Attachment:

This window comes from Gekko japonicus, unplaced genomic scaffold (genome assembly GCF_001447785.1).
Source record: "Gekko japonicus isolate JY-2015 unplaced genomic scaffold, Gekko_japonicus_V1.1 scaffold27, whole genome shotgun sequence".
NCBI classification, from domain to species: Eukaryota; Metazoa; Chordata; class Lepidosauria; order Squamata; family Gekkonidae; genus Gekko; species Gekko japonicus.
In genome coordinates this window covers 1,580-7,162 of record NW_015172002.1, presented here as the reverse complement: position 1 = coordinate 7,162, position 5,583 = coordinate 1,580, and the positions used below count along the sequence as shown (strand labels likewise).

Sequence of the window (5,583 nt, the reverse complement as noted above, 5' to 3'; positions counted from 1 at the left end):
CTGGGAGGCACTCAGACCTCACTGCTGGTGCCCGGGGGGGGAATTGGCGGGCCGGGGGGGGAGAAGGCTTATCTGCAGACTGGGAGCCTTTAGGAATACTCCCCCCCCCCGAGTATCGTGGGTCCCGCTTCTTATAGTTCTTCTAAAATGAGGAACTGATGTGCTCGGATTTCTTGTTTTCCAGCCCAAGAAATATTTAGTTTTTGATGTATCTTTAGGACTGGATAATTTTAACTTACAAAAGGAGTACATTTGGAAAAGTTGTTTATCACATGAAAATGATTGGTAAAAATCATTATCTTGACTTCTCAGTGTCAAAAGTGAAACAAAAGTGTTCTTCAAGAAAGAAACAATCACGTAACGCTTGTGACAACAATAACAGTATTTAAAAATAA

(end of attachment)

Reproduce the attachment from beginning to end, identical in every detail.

This window comes from Gekko japonicus, unplaced genomic scaffold (genome assembly GCF_001447785.1).
Source record: "Gekko japonicus isolate JY-2015 unplaced genomic scaffold, Gekko_japonicus_V1.1 scaffold27, whole genome shotgun sequence".
NCBI classification, from domain to species: Eukaryota; Metazoa; Chordata; class Lepidosauria; order Squamata; family Gekkonidae; genus Gekko; species Gekko japonicus.
In genome coordinates this window covers 1,580-7,162 of record NW_015172002.1, presented here as the reverse complement: position 1 = coordinate 7,162, position 5,583 = coordinate 1,580, and the positions used below count along the sequence as shown (strand labels likewise).

Sequence of the window (5,583 nt, the reverse complement as noted above, 5' to 3'; positions counted from 1 at the left end):
CTGGGAGGCACTCAGACCTCACTGCTGGTGCCCGGGGGGGGAATTGGCGGGCCGGGGGGGGAGAAGGCTTATCTGCAGACTGGGAGCCTTTAGGAATACTCCCCCCCCCCGAGTATCGTGGGTCCCGCTTCTTATAGTTCTTCTAAAATGAGGAACTGATGTGCTCGGATTTCTTGTTTTCCAGCCCAAGAAATATTTAGTTTTTGATGTATCTTTAGGACTGGATAATTTTAACTTACAAAAGGAGTACATTTGGAAAAGTTGTTTATCACATGAAAATGATTGGTAAAAATCATTATCTTGACTTCTCAGTGTCAAAAGTGAAACAAAAGTGTTCTTCAAGAAAGAAACAATCACGTAACGCTTGTGACAACAATAACAGTATTTAAAAATAA